THERE ARE suggestions that, recognizing the archipelagic nature of the country and the disparate cultures that thrived in it, Jose Rizal would have proposed a federal system of government for an independent Filipino nation. Indeed, federalism might have appealed to those who, in the closing years of Spanish rule, were eager to kick out the foreigners but did not necessarily wish to come under the control of a dominant ethnic group.
Rizal was certainly aware of the persistence of strong regional identities in the country. But, instead of building a political system along the existing fault lines of ethnic segmentation, he was more concerned with “unit[ing] the whole Archipelago into one compact, vigorous, and homogenous body.” This is the first line under statement of purpose in the draft constitution he wrote for the Liga Filipina, a political organization that anticipated the broad structures of a Filipino government.
The Liga, a cross between a political party and a self-help cooperative, was overtly reformist in vision, but the organizational infrastructure it laid out could as easily have served as the vehicle for revolution. Its ultimate purpose was clearly to prepare the Filipino people for active citizenship in the modern project of self-government.
This meant, in the first instance, cultivating in the people a capacity to differentiate political roles from ethnolinguistic loyalties, and to perform duties and rights in a political organization independently of the diffused norms and obligations that bound them to a feudal social order.
Rizal was a modern thinker. The draft constitution of the Liga contained provisions that might have initially appeared strange to those to whom he presented it. The seventh paragraph on organization embodied an emphatic wish for members to rise above their ethnic or tribal identities: “Each provincial council and popular council should adopt a name different from that of the locality or region.” It was a first step toward building a homogenous nation, rather than a federation of tribes.
Rizal was quite open about the formation of the Liga. It may be assumed that he was aware that the Spaniards knew what he was up to, since he was recruiting influential people into the organization. In other words, the Liga was not supposed to be an illegal or underground association. And yet, interestingly, its activities were supposed to be kept secret. Every member was required to adopt a new name, while keeping his true name hidden and known only to the secretary of his council.
The adoption of an alias might have been rationalized as a security measure. But its latent function, it seems to me, must have been to encourage members to value their political identity and to keep this separate and autonomous from their other affiliations in everyday life.
I doubt if Rizal was a federalist. Nothing in his writings suggests that he believed in complicating the task of building a unified and strong nation by making space for the creation of autonomous regional governments. He was wary that other big powers could easily take over the islands by exploiting internal dissensions, once Spain relinquished control over them.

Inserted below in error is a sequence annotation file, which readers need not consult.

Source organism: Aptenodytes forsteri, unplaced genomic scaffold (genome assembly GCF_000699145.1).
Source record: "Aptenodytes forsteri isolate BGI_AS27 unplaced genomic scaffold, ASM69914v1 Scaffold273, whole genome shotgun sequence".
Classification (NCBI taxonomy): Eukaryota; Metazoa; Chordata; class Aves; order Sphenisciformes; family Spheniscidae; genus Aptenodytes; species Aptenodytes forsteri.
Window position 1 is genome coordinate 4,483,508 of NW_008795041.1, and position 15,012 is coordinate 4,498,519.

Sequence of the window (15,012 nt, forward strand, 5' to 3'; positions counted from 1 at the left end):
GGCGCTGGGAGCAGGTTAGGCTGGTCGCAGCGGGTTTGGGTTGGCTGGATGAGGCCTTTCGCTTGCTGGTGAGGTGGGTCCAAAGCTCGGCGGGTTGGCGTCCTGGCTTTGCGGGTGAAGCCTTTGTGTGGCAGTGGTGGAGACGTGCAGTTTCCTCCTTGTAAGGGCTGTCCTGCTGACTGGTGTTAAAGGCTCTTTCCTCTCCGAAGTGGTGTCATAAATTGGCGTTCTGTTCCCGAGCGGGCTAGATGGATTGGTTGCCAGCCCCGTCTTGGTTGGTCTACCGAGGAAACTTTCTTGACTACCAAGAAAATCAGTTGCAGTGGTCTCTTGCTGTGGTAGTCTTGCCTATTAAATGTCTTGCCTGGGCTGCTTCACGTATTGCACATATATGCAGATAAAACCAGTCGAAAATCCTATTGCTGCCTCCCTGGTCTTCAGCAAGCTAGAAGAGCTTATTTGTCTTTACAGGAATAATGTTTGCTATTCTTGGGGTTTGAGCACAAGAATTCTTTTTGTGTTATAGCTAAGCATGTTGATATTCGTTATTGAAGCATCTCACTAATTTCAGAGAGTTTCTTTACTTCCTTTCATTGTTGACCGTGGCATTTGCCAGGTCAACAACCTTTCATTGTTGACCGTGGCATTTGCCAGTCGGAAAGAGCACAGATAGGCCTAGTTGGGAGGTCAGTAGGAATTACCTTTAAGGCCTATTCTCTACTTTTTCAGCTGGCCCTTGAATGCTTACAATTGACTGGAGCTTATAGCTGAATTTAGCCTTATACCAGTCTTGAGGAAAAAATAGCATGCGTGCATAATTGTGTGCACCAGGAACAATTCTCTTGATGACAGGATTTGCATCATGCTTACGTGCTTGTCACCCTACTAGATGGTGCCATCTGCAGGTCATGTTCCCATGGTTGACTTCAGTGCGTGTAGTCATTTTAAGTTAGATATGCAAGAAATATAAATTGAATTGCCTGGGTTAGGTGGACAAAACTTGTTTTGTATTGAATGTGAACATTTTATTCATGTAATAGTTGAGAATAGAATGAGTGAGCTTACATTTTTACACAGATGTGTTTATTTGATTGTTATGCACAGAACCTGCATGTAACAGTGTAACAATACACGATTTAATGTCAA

However, he appeared to subscribe to the principle of subsidiarity—the notion that decisions should be made as much as possible at the level closest to the citizens, and that only those that the local level cannot meaningfully carry out on its own should be entrusted to the higher levels.
The Liga constitution provided for three such levels of authority: the popular councils, the provincial councils, and a Supreme Council. The Supreme Council is composed of all the chiefs of the provincial councils, while the provincial council is made up of all the chiefs of the popular or town councils.
“The Supreme Council controls the whole Liga and communicates directly with the chiefs of the provincial councils and the popular councils. The provincial council controls the chiefs of the popular councils. The popular council alone has control over its members.”
More than independence from Spain, the basic impulse that animated the establishment of the Liga had to do with the protection of the ordinary citizen from arbitrary power—i.e., from violence and injustice. Rizal would have resolutely opposed political dynasties and warlords. At the same time, he intended the organization to be a laboratory for the emancipation of Filipinos from the scourge of poverty, illiteracy, and economic stagnation. These were the values that were uppermost in his mind when he drew the constitution of the Liga.
One hundred and 24 years after Rizal envisioned the nation that would be built on the foundations of the Liga, we are nowhere near the democratic and prosperous society that he imagined our country could be. This has little to do with the form of government. It has everything to do with the feudal social structure, at the root of which is a property system that has consigned more than half of the population to a life of perpetual deprivation, dependence, and ignorance.
The unitary nation-state that arose from the dissolution of the monarchical empires was a fresh idea in Rizal’s time. Today, it has lost much of its sheen. In a globalized world where the levers of meaningful economic power and initiative lie outside the reach of national governments, it has become fashionable to talk of subnational states improving their lot by linking up directly with the global system. It is an illusion.
Federalism will not solve poverty and inequality, simply because it does not touch the real center. It only redraws the periphery.
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